I will make a post in the appropriate section here soon regarding bus model advice, but thought it couldn't hurt to bad to share excitement!

Anyway, this has gotten long. I am excited to be a member and to be able to add to all of your awesome, knowledgeable advice and oversized yellow adventures! Pictures and such to come!

Roll on!

Andy

P.S. I am new to posting in forums and tend to be a bit socially off... so if I seem like I dont know what I am doing with a post... I probably dont! I learn fast, though!
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Old 01-25-2017, 02:26 PM   #2
Mini-Skoolie
 
Join Date: Jan 2017
Location: FL
Posts: 34
WELCOME!.put add in Craigslist to park in exchange for work 20hr wk or so, i see they have apps to work and stay for free in farms and such. if i find i send to you. Have Fun!
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Old 01-25-2017, 03:00 PM   #3
Mini-Skoolie
 
Join Date: Jan 2017
Posts: 11
Thanks, Pepe! I actually posted a few CL ads in the local area (Eugene & Portland Oregon). There is a lot of open space very near Eugene, but also a lot of people into the tiny house movement, so it could either turn out to be super easy to find a place, or it could be saturated and hard to get into. *shrug* Time will tell!
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Old 01-25-2017, 03:45 PM   #4
Bus Nut
 
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Join Date: Jan 2015
Location: Brazoria County, Texas
Posts: 268
Year: 1997
Coachwork: Carpenter
Chassis: International
Engine: T444E
Rated Cap: 32 Passenger
Well Andy, only way to learn is JUMP right in. Welcome
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Old 01-25-2017, 04:50 PM   #5
Mini-Skoolie
 
Join Date: Jan 2017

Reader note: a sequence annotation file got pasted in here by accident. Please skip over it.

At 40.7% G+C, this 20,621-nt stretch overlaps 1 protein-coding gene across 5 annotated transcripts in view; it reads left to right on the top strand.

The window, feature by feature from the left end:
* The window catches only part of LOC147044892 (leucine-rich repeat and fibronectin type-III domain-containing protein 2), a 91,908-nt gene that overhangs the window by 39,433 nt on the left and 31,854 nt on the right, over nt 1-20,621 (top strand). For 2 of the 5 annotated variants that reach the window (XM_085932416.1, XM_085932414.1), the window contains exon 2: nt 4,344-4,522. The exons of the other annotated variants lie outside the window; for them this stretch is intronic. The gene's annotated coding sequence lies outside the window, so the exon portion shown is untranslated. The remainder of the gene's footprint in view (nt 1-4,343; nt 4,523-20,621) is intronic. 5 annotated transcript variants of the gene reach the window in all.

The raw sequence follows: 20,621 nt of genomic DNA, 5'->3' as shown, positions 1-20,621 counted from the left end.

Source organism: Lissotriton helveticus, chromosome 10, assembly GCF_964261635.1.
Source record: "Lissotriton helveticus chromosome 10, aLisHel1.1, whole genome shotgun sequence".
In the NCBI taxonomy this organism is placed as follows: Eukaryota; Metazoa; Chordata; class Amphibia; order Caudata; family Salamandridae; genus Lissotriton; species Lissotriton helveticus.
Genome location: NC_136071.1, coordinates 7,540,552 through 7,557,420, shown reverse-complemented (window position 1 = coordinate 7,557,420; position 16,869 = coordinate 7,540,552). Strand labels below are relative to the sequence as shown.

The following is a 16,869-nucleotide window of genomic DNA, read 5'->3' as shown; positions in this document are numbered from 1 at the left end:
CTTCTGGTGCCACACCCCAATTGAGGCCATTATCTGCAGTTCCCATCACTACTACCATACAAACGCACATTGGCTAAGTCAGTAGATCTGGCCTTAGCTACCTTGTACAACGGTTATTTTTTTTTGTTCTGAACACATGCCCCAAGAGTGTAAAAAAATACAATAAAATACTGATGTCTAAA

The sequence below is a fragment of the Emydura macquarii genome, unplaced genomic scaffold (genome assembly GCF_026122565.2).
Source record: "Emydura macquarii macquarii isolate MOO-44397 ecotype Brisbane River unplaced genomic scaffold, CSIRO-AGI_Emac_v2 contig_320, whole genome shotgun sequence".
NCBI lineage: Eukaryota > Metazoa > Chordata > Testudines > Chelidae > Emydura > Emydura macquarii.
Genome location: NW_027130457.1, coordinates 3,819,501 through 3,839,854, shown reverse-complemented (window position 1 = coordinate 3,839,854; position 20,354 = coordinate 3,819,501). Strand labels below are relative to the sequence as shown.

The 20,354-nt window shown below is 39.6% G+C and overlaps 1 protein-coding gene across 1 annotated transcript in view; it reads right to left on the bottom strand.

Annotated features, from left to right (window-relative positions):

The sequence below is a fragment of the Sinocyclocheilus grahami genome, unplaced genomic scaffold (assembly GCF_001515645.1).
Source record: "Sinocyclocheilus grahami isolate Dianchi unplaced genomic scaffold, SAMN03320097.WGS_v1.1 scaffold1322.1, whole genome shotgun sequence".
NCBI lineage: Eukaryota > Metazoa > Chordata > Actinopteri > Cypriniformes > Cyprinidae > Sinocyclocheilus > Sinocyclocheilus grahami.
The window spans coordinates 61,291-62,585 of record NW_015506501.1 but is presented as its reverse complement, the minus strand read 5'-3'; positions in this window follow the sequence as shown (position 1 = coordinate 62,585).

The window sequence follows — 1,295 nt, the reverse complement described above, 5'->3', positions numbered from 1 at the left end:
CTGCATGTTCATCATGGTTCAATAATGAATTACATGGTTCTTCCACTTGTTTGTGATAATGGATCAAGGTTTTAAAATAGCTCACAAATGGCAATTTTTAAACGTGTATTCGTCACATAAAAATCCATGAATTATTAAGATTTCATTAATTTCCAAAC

Posts: 11
Thanks, Phatman! It does certainly feel like a bit of a leap! The hardest part about taking the jump is being so far away from home. My wife and I are actually talking about me heading back that way in as little as a few weeks if one of the buses we are looking at turns out to be worth picking up.

Something I didn't mention is that while Heidi was applying to schools, we were planning something similar, but the vehicle was a 30+ foot 84' Itasca (Winnebago) that we got from a friend who had nowhere to put it. We paid him $100 dollars and drove it off. Big 454 gasser sounded like a muscle car. After starting the initial tear down I found that it had, somehow, scraped all the way down the middle of the top and really badly mended. Couldn't tell if the AC's and vents had been ripped off or what could have caused the damage, but there were HUNDREDS of pin holes and tears and bad rivets all over under the thickest sludge of elastic roof sealant ever seen. It also didn't seal a thing. EVERYTHING that could rot or rust had done so. The counter was so water logged, it snapped in half and then crumbled under it's own weight when I started to remove it. We also learned that the roof skin and insulation are structural and held on mostly with glue. Seems safe!

After 6ish months of working on this nightmare outside, we had it stripped, the roof skin put back in place as best we could, new insulation in the ceiling and floor (removing the wall insulation was out of the question at that point as it seemed to be holding the fiberglass/plastic siding into shape), and most of it all covered back up with luan. Then Heidi got into SGU... literally the only medical school she applied to that we could not drive the RV (Leon was his name) to. We laughed and gave that empty shell to a friend who needed storage. Lesson learned.

It was insane how much time we spent just trying to keep the RV from falling apart around us as we worked (literally keeping the walls upright with braces and straps as we removed and repaired the roof skins). Probably 20 days @ 6-8 hours a day just to get to the point where we could start putting the interior wall and ceiling paneling in. I immediately wished we had just gotten a bus for the structural stability.

It is exciting to be jumping into it again with some first hand experience. I feel like having entirely dismantled an RV helps a lot with understanding some of the systems, even if everything was destroyed.